Prediction #2: Some Stuff Will Never Change

Given the immutable nature of an industry as highly regulated yet non-standardized as insurance, technology will never be adopted as fast as the consultants, the analysts, the trade publications, the software vendors, the insurtechs, and the FOMOs say it will. State DOIs and the NAIC will reduce the number of regulations by which insurers must comply right about the time Pee Wee Herman establishes the first colony on Mars. Implementations will still have to be conducted deliberately, carefully, and expertly. And software will still need to be tested to make sure it works as well as the consultants, the analysts, the trade publications, the software vendors, the insurtechs, and the FOMOs say it will.

The Moral of the Story

The ball on which we’re all supposed to be keeping an eye is the present. We can keep the other eye on the future, of course. But there’s work to be done right now. The prognosticators will continue to make a living by prognosticating. If there weren’t a market for it, they wouldn’t do it. But the rest of us in the industry still have to do what we do in the best interests of policyholders, or we’ll all be out of business.

Who’d have thought ignoring The Next Big Thing might be the future of insurance?

The Hamster In the Black Box

Every once in a while, we like to take a look back at the insurance industry’s technical literature. It reminded us that, at a time in the not-too-distant past, it was impossible to pick up anything — trade publications, marketing collateral from vendors, reports from the analyst community, et al. — without reading about Service Oriented Architecture (SOA). It seemed as if every developer and his dog were employing and touting SOA to the nth degree.

Our exploration also led us to some architectural relatives of SOA, which we’ve listed here, in part, with their respective definitions:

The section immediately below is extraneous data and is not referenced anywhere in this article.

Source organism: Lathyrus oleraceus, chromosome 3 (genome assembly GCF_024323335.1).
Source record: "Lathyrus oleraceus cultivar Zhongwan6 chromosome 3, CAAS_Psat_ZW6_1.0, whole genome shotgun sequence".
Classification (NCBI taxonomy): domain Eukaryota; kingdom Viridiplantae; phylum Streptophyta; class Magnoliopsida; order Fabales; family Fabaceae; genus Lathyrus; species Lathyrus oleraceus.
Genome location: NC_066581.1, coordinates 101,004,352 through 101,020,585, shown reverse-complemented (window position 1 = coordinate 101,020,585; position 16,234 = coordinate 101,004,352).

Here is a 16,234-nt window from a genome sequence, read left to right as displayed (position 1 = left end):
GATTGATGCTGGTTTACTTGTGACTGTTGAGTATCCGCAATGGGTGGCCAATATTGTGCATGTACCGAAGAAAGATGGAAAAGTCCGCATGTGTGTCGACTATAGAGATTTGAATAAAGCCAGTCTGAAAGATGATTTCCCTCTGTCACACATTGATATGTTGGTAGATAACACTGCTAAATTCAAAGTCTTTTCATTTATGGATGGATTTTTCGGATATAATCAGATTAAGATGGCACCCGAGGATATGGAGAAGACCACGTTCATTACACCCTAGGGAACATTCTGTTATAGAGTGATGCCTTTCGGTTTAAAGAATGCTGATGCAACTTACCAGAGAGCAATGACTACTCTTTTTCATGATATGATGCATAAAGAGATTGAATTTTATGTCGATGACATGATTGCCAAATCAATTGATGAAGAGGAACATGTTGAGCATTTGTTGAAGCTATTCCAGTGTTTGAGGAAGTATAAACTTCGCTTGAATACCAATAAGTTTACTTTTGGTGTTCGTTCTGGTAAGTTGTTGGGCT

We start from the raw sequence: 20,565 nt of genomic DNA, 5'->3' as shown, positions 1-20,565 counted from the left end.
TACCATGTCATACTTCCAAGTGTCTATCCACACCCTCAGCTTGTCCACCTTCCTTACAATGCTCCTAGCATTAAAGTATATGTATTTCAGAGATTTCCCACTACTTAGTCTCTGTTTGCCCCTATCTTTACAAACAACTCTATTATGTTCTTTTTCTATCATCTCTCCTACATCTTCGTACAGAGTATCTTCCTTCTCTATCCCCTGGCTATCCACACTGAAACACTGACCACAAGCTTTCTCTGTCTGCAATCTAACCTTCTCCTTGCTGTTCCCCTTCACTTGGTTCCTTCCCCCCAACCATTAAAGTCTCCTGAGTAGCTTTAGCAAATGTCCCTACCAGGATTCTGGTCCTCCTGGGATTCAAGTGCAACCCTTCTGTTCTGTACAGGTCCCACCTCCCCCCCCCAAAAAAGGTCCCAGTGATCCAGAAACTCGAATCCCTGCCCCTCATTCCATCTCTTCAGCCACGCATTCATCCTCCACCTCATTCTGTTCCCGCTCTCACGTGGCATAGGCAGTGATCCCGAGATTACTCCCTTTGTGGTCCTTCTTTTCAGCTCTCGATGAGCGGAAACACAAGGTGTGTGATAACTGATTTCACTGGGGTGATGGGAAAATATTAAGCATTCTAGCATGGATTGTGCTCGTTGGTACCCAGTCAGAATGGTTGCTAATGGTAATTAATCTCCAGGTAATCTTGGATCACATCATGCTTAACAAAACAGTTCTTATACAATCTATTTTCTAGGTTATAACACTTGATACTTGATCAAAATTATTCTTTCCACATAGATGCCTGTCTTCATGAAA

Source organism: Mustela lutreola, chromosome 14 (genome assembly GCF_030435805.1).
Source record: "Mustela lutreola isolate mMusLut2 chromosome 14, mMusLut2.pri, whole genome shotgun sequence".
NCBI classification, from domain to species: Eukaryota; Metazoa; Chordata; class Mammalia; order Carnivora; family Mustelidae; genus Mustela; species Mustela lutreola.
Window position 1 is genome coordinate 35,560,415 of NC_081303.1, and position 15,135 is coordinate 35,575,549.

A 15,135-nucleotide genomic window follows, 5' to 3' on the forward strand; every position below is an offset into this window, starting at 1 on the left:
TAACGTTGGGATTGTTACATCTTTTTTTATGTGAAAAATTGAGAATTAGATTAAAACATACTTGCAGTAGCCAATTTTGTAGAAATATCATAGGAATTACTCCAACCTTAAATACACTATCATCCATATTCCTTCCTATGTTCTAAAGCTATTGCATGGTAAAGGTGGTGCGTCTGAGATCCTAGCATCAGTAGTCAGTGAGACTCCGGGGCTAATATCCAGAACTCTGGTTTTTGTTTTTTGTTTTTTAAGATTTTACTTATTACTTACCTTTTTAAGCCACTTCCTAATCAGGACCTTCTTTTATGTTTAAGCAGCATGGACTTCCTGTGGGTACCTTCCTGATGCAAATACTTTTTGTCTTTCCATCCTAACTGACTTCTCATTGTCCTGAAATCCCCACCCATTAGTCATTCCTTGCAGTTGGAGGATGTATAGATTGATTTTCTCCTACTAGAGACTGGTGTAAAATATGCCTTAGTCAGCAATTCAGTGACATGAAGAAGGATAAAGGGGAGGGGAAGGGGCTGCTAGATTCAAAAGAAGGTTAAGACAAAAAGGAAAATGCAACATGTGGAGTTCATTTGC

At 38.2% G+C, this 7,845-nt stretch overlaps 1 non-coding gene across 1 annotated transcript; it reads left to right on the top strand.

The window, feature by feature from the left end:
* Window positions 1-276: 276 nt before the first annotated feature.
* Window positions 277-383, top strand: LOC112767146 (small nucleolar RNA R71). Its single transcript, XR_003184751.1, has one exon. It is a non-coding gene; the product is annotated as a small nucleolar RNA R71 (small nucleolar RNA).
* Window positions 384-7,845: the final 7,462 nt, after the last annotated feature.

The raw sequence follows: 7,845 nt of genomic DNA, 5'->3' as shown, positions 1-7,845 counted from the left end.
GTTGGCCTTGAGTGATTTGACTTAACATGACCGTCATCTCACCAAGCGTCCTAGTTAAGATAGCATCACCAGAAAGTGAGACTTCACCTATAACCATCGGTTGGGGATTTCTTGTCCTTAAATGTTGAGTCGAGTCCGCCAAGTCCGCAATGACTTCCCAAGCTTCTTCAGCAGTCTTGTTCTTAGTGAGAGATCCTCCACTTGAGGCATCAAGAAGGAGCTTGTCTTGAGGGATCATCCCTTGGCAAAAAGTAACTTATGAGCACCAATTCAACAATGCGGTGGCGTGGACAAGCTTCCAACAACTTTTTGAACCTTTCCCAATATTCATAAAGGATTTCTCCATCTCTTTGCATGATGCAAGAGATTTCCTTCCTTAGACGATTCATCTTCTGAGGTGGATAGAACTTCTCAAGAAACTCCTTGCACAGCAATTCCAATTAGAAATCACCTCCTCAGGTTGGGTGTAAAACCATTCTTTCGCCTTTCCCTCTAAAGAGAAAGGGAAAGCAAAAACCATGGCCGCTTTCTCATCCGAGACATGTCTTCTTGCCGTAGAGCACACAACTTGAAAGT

• SOA. Service Oriented Architecture is a style of software design that provides services (discrete units of functionality, accessed remotely, acted on and updated independently) to various other components through a communication protocol over a network.
  • SAP. Service Application Programming. We’re going to leave this one alone.
  • SOAP. Service Oriented Application Programming is a clean approach to software development that combines architecture, application development, and protocol programming.
  • SOUP. Service Oriented Utility Programming describes the attempt to program utility into application development; that is, to create a solution for which there is an existing problem, rather than vice versa. Utility, in this context, is sometimes used synonymously with objective.
  • SOUP TO NUTS. Service Oriented Utility Programming Tapping Objectified Neurons Under Total Secrecy is an approach to enterprise programming that’s so covert not even the people who know about it know about it. SOUP TO NUTS was also known by the abbreviation TCP: The Complete Package.

We certainly found our discoveries amusing, if not terribly enlightening. But it caused us to think a little more deeply, particularly when we found a reference to black box in reference to SOA.

What Difference Does it Make?

The reference we found defined black box as:

a device, system or object which can be viewed in terms of its inputs and outputs (or transfer characteristics), without any knowledge of its internal workings. Its implementation is “opaque” (black).

That prompted us to wonder about what seems to us to be the relative unimportance to the user or the consumer of any specific technology and/or its nature. To be more specific, we wondered what our prospects might say if we asked this in one of our introductory conversations: “If our system comprised a hamster, running on a wheel in a black box — but it was easy to use, processed your business efficiently cost-effectively, and improved your results — would you care?”

We never ask that question, of course. And we’re quite proud of our technology, its facility, and its adaptability. But it did make us think about the possibility that all of us might be better off if we focused on objectives and outcomes, rather than on techniques and technicalities.

If we did that, decision-makers might be able to view all technology as just a hamster in a black box.